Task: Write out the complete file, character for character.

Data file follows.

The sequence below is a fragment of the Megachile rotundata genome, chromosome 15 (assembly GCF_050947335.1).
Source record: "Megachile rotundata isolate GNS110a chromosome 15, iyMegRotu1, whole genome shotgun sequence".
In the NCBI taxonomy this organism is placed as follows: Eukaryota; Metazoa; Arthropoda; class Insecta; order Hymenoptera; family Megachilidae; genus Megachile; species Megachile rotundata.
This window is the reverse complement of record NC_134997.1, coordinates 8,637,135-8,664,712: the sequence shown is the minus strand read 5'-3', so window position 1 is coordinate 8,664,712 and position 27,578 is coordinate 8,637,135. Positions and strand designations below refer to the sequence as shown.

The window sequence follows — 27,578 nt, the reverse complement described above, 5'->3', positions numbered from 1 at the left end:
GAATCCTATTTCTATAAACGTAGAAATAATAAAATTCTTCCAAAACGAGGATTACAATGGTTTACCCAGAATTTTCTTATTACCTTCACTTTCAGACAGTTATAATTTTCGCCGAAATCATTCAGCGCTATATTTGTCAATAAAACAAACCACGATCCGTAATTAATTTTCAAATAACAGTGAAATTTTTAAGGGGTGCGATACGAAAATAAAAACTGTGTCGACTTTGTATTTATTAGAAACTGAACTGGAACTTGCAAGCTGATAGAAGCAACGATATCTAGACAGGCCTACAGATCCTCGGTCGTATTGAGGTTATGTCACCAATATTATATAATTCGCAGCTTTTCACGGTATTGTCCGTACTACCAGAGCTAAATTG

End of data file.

The sequence below is a fragment of the Megachile rotundata genome, chromosome 15 (assembly GCF_050947335.1).
Source record: "Megachile rotundata isolate GNS110a chromosome 15, iyMegRotu1, whole genome shotgun sequence".
In the NCBI taxonomy this organism is placed as follows: Eukaryota; Metazoa; Arthropoda; class Insecta; order Hymenoptera; family Megachilidae; genus Megachile; species Megachile rotundata.
This window is the reverse complement of record NC_134997.1, coordinates 8,637,135-8,664,712: the sequence shown is the minus strand read 5'-3', so window position 1 is coordinate 8,664,712 and position 27,578 is coordinate 8,637,135. Positions and strand designations below refer to the sequence as shown.

The window sequence follows — 27,578 nt, the reverse complement described above, 5'->3', positions numbered from 1 at the left end:
GAATCCTATTTCTATAAACGTAGAAATAATAAAATTCTTCCAAAACGAGGATTACAATGGTTTACCCAGAATTTTCTTATTACCTTCACTTTCAGACAGTTATAATTTTCGCCGAAATCATTCAGCGCTATATTTGTCAATAAAACAAACCACGATCCGTAATTAATTTTCAAATAACAGTGAAATTTTTAAGGGGTGCGATACGAAAATAAAAACTGTGTCGACTTTGTATTTATTAGAAACTGAACTGGAACTTGCAAGCTGATAGAAGCAACGATATCTAGACAGGCCTACAGATCCTCGGTCGTATTGAGGTTATGTCACCAATATTATATAATTCGCAGCTTTTCACGGTATTGTCCGTACTACCAGAGCTAAATTG